Costill, D. L., Flynn, M. G., Kirwan, J. P., Houmard, J. A., Mitchell, J. B., Thomas, R., & Park, S. H. (1988). Effects of repeated days of intensified training on muscle glycogen and swimming performance. Medicine and Science in Sports and Exercise, 20, 249-254.

Twelve highly trained swimmers were studied before, during, and after 10 successive days of increased training in an attempt to determine the physical effects of training overload. Training was increased from 4,266 to 8,970 m per day while intensity was maintained at 94%.

Swimmers experienced local muscular fatigue and difficulty in completing the training sessions. Swimming power, sprinting, endurance performance, aerobic capacity, and muscle (deltoid) citrate synthase, were unchanged at the end of the 10-day period. Four individuals could not maintain the training quality and were forced to swim slower to complete the training distance (they were found to have significantly reduced muscle glycogen levels that resulted from an abnormally low carbohydrate intake).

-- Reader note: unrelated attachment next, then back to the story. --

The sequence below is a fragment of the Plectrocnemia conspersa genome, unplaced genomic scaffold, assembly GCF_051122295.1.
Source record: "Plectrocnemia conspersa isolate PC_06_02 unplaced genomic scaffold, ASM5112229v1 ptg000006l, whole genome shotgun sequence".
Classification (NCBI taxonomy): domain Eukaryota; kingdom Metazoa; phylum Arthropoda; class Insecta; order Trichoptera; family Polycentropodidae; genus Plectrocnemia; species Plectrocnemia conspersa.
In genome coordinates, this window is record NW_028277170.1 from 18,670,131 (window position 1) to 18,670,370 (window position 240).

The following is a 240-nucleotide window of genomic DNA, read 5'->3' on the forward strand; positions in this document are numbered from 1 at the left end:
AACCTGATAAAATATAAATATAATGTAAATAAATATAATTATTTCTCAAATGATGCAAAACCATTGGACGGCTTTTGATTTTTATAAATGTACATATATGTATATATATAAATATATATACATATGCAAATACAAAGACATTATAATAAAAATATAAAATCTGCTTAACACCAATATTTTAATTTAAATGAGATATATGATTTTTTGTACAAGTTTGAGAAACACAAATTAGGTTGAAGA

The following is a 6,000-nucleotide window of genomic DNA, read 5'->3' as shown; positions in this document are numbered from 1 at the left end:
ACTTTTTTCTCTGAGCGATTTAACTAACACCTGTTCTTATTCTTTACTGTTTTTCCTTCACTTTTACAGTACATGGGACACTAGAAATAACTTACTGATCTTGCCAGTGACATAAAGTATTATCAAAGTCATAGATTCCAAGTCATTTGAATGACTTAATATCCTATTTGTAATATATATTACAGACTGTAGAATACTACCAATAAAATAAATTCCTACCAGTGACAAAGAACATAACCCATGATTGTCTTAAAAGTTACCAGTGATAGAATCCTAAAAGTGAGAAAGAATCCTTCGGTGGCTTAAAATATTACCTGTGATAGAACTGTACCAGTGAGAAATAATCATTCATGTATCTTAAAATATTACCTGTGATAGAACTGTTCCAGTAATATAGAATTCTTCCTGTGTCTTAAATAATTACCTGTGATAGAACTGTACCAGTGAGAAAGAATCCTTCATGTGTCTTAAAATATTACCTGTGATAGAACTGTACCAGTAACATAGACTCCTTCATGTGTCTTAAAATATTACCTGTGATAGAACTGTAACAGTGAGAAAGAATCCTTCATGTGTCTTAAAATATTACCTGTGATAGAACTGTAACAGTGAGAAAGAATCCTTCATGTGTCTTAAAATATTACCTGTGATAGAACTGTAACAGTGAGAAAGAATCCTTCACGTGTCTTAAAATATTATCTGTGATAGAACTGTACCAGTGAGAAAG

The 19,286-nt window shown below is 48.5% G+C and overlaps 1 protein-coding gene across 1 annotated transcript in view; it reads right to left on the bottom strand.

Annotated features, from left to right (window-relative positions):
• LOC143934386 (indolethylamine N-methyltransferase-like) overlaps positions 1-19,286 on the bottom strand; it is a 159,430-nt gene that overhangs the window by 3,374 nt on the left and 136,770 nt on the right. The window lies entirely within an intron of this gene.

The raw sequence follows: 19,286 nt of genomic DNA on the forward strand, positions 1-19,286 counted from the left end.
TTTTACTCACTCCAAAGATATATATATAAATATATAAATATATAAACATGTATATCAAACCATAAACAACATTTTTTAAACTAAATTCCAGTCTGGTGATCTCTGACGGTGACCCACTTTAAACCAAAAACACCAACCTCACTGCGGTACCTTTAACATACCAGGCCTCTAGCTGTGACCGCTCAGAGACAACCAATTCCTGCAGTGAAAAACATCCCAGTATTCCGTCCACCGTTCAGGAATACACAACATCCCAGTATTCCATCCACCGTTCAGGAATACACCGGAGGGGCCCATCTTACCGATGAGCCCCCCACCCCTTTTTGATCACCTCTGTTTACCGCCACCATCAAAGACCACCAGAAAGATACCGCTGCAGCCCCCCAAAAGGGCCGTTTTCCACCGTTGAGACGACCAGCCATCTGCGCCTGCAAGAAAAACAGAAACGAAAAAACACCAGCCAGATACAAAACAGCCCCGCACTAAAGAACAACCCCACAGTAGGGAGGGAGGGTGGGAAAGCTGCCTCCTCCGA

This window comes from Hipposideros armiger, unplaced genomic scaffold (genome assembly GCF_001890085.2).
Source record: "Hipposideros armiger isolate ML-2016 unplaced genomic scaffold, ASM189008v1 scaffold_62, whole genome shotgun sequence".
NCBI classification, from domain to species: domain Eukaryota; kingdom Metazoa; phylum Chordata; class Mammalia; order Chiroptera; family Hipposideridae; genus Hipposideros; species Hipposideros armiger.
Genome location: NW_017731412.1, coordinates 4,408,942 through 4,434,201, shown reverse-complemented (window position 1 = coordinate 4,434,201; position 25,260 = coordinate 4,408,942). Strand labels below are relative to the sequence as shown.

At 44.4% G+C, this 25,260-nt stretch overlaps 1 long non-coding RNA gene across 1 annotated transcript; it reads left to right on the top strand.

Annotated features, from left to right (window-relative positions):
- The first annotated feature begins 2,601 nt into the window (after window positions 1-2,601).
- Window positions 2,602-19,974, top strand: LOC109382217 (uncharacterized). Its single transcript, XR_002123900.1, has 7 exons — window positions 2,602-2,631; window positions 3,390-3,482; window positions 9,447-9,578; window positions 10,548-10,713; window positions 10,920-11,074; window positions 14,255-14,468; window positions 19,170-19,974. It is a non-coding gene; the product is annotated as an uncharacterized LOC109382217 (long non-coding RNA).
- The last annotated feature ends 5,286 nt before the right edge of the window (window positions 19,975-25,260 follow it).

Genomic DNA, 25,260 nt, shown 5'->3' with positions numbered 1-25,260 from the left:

This study suggests that chronic fatigue may be the result of inadequate carbohydrate ingestion as well as overwork. However, for overwork to be detrimental it probably has to last longer than the period used in this investigation.

Complaints of muscle soreness and inability to finish or difficulty in completing training sessions are behavioral symptoms and may be the precursors of physiological breakdown.

Implication. Carbohydrate ingestion appears to be a critical factor involved with training tolerance.

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